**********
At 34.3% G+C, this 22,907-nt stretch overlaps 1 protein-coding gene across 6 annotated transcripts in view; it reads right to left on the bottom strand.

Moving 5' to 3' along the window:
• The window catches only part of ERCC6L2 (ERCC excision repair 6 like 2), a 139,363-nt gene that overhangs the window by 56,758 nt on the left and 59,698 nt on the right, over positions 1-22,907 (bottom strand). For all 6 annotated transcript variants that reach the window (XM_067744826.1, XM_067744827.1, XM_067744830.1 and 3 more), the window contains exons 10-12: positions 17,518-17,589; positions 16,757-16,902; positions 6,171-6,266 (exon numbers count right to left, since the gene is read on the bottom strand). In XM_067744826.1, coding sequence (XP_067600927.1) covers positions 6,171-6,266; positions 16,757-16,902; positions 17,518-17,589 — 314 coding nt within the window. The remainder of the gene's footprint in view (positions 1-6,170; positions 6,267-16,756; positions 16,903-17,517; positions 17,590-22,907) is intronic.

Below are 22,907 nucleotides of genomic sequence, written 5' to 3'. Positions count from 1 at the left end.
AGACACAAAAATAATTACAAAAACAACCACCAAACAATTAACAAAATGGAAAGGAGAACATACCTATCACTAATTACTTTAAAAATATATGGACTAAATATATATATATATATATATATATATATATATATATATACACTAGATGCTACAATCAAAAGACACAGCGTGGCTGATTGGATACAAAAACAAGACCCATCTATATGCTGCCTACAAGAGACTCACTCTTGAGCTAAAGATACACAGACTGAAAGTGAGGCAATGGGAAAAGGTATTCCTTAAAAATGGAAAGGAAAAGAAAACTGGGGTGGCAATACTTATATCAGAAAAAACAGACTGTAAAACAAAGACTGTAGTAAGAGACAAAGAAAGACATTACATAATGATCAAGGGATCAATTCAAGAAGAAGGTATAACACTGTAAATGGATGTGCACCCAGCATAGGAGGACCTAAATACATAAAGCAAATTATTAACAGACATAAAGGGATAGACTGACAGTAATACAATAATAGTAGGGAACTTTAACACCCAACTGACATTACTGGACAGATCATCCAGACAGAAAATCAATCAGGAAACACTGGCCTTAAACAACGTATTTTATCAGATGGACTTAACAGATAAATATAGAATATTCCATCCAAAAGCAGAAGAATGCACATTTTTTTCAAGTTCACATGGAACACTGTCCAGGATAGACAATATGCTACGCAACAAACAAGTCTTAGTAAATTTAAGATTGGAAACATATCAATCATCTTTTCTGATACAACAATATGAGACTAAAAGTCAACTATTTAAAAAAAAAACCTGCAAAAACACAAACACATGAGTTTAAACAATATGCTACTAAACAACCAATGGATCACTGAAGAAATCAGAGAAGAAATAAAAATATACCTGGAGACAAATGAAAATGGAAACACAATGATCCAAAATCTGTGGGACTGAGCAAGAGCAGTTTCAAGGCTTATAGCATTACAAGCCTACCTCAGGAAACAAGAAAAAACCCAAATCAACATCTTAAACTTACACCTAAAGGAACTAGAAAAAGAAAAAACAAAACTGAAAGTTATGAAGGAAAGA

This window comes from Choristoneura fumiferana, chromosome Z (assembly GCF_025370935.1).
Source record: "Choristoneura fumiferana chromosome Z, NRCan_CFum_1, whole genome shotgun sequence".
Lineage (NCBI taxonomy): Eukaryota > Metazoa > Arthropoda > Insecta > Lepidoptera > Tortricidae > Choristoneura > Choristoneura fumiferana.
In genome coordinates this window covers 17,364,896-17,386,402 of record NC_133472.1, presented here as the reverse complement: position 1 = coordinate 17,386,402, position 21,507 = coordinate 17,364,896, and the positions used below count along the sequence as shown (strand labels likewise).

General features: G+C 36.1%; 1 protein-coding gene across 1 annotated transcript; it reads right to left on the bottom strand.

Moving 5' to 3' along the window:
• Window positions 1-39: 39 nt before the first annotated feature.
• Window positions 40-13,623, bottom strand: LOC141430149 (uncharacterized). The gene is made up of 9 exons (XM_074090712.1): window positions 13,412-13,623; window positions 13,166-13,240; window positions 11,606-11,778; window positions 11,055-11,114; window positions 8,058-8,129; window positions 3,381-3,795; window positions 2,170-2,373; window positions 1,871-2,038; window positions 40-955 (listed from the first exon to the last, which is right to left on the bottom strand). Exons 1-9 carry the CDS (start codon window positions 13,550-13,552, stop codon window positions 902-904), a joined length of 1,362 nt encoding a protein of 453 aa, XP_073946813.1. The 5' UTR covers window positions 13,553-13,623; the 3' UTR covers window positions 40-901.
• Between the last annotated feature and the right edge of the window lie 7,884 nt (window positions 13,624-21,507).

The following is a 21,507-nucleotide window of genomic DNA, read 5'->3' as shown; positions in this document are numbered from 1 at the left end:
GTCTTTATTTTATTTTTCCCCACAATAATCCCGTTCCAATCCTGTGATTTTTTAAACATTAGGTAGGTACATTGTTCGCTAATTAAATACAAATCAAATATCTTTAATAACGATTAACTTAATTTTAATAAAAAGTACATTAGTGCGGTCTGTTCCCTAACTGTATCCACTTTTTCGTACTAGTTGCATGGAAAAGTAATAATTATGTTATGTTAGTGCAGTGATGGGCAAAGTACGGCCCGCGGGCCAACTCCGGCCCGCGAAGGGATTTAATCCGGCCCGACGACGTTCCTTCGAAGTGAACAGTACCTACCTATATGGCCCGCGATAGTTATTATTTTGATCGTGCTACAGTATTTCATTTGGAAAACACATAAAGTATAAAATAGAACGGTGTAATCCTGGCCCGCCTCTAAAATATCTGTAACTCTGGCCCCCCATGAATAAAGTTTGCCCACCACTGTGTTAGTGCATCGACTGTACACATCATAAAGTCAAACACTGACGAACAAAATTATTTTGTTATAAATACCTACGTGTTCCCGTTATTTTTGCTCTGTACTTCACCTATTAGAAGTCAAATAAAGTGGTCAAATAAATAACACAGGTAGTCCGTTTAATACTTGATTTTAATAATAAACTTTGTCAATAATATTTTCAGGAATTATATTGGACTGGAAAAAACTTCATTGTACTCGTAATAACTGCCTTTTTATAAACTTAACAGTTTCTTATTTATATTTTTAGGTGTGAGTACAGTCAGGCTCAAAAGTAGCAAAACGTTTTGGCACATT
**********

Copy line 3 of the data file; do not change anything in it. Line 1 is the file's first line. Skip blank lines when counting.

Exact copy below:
• The window catches only part of ERCC6L2 (ERCC excision repair 6 like 2), a 139,363-nt gene that overhangs the window by 56,758 nt on the left and 59,698 nt on the right, over positions 1-22,907 (bottom strand). For all 6 annotated transcript variants that reach the window (XM_067744826.1, XM_067744827.1, XM_067744830.1 and 3 more), the window contains exons 10-12: positions 17,518-17,589; positions 16,757-16,902; positions 6,171-6,266 (exon numbers count right to left, since the gene is read on the bottom strand). In XM_067744826.1, coding sequence (XP_067600927.1) covers positions 6,171-6,266; positions 16,757-16,902; positions 17,518-17,589 — 314 coding nt within the window. The remainder of the gene's footprint in view (positions 1-6,170; positions 6,267-16,756; positions 16,903-17,517; positions 17,590-22,907) is intronic.